Staying shapely with corsets girdles 'waist-trainers'



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Posted on May 20, 2014 at 10:21 PM

Updated Wednesday, May 21 at 1:54 AM

She despised the hardships of war, but Scarlett O' Hara was more than willing to suck it up (and in) to achieve the perfect figure.

In one of the most unforgettable scenes from “Gone with the Wind,” our heroine boasts a 17-inch waistline.

"It's been around since the 1800s," said Cass Butler of Butler Body Wear. "They called it 'corset training,' however, obviously we weren’t around in the 1800s."

None of us were around, but somehow the corset and the idea that women can mold their bodies into an hourglass has spanned centuries.

"From the video vixens to some other major celebrities that we all are aware of, everyone wants the slender waist, larger behind or derriere, and the flatter stomach," Butler said. "And that’s what we see on the celebrities, your Kim Kardashians."

Everyone from Kim Kardashian to Jessica Alba, who both claim corsets helped them get their bodies back more quickly after having babies.

Now, ordinary women everywhere are sharing photos of whittled waists on social media and crediting "waist training" — the 21st century version of corset training.

Many of them are like Lancaster entrepreneur Cass Butler, who not only sells latex waist-shapers, but wears one herself eight to 10 hours a day.

"Not only am I the president, I’m a client," she joked.

Women who swear by the waist cinchers say they are weight loss tools that double as shapewear by creating a smooth silhouette underneath clothing, free of bumps and bulges.

Butler said in eight to 10 weeks you can expect to lose at least two inches off your waist. Over time, she said, you should see a real change in the body's overall shape.

While a healthy diet and exercise is recommended, she said it's not necessary for results. Plus, your slouched shoulders and bent back will correct themselves to reflect perfect posture.

"This is training," Butler said. "We are actually contouring the shape of the body."

Nikki Jackson said she was frustrated by other shapewear, which she said often redistributed her weight into noticeable lumps elsewhere.

"I've worn so many different girdles myself, and I was skeptical," she said.

But after trying it, Jackson said she liked how she looked in her clothes — and the attention she received from her husband.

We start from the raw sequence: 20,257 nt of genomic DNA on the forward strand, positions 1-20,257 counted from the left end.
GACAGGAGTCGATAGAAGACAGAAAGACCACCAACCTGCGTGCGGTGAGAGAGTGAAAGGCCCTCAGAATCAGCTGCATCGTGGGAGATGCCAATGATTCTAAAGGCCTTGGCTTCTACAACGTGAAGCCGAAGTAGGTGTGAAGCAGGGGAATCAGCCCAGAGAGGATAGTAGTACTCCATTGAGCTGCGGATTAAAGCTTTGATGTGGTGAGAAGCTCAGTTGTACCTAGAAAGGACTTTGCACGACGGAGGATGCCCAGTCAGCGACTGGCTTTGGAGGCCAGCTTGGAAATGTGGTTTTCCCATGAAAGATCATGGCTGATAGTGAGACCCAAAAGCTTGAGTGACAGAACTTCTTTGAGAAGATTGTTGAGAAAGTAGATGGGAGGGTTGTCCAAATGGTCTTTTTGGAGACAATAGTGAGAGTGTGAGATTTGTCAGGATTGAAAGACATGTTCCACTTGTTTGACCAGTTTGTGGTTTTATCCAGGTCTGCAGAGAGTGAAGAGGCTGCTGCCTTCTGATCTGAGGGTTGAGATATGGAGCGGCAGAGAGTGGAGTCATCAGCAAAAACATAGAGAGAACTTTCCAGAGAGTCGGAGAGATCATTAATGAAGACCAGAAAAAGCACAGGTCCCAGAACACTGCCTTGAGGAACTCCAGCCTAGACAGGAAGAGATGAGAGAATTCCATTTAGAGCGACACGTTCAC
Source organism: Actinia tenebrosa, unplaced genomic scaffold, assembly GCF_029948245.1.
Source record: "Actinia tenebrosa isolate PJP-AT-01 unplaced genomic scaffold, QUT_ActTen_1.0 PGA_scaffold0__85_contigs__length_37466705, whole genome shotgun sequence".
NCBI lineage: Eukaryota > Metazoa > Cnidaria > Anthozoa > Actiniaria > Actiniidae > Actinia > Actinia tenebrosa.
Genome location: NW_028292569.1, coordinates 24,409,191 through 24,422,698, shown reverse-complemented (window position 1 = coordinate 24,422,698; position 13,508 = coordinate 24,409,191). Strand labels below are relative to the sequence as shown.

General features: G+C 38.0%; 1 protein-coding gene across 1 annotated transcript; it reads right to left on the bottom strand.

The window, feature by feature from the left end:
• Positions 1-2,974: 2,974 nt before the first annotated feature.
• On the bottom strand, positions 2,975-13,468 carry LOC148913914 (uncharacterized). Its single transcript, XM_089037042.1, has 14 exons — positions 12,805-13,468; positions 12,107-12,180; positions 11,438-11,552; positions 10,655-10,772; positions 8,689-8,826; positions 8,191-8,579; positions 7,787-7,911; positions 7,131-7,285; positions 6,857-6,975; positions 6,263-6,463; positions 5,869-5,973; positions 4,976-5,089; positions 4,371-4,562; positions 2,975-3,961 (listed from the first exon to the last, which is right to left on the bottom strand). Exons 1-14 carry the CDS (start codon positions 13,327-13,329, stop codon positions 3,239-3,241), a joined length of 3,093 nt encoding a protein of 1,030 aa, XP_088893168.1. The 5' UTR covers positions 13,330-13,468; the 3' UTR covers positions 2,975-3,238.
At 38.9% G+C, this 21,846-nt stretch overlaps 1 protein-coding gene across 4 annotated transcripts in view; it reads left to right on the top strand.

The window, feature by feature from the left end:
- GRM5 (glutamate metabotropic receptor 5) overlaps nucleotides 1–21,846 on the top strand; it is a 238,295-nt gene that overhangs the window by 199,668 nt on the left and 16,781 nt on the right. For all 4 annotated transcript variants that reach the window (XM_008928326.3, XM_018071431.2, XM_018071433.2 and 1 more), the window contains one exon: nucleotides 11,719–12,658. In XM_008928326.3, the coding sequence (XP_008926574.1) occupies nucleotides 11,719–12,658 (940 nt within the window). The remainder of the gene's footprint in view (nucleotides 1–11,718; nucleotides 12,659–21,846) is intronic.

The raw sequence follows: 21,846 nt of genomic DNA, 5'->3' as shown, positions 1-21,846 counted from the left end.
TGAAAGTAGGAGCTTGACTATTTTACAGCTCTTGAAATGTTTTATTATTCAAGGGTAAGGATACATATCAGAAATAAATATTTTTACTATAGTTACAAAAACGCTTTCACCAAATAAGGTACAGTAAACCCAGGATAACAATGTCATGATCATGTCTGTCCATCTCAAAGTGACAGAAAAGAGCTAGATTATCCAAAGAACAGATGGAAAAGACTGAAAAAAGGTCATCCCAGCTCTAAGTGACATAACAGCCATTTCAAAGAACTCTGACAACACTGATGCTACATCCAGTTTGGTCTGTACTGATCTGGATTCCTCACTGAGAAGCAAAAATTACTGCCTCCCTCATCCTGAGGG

"Your walk is different; your strut is different; and you hold your head a little bit higher," Jackson said. "And then when you have the mister still watching — and I’ve been married 27 years — that’s a plus!"

If women like Jackson are skeptical, some medical experts are even more doubtful.

"So the question has been, do they cause harm?" asked Dr. Alfred Johnson, who specializes in internal medicine and women’s health. "The answer is yes... they can if you tighten them too tight. If people use them before they are fully mature and while they are still growing, it can cause deformities."

Johnson said he believes any weight or inches lost are because the waist-trainer compresses the stomach, forcing the wearer to eat less.

"If you squeeze it too tight, it affects the organs," he said "It can affect your digestion. It can affect the bowel movements."

Johnson said body-shapers can definitely improve posture and make someone a more mindful eater. He doesn't recommend wearing it during exercise because, it can restrict breathing.

However, Teresa "Shorty" Reed wears hers even during an intense workout. She said she has lost three inches from her waist.

"I can work out and not wear the trainer and probably get the same results, " but I have found that this is getting the results faster," Reed said.

News 8 also spoke with Tamara Starks, who has a one-year-old baby. She showed us how she looks with and without the trainer.

“After the baby and the added weight in the midsection I’m not used to, it just made me not want to wear anything I had in my closet,” Starks said.

She's been wearing a trainer for two months.

"After the first couple of weeks of wearing it; I was able to go over in my notches," she said.

Jackson, who was skeptical at first, now wants more,

"Do you think they could make some arm trainers, thigh trainers and other trainers? Because I will take those," she said.

Butler said she's taking more orders every day on her website — even some from men. The desire to tame the tummy is as universal as it is timeless.

Medical experts warn against overdoing it, though.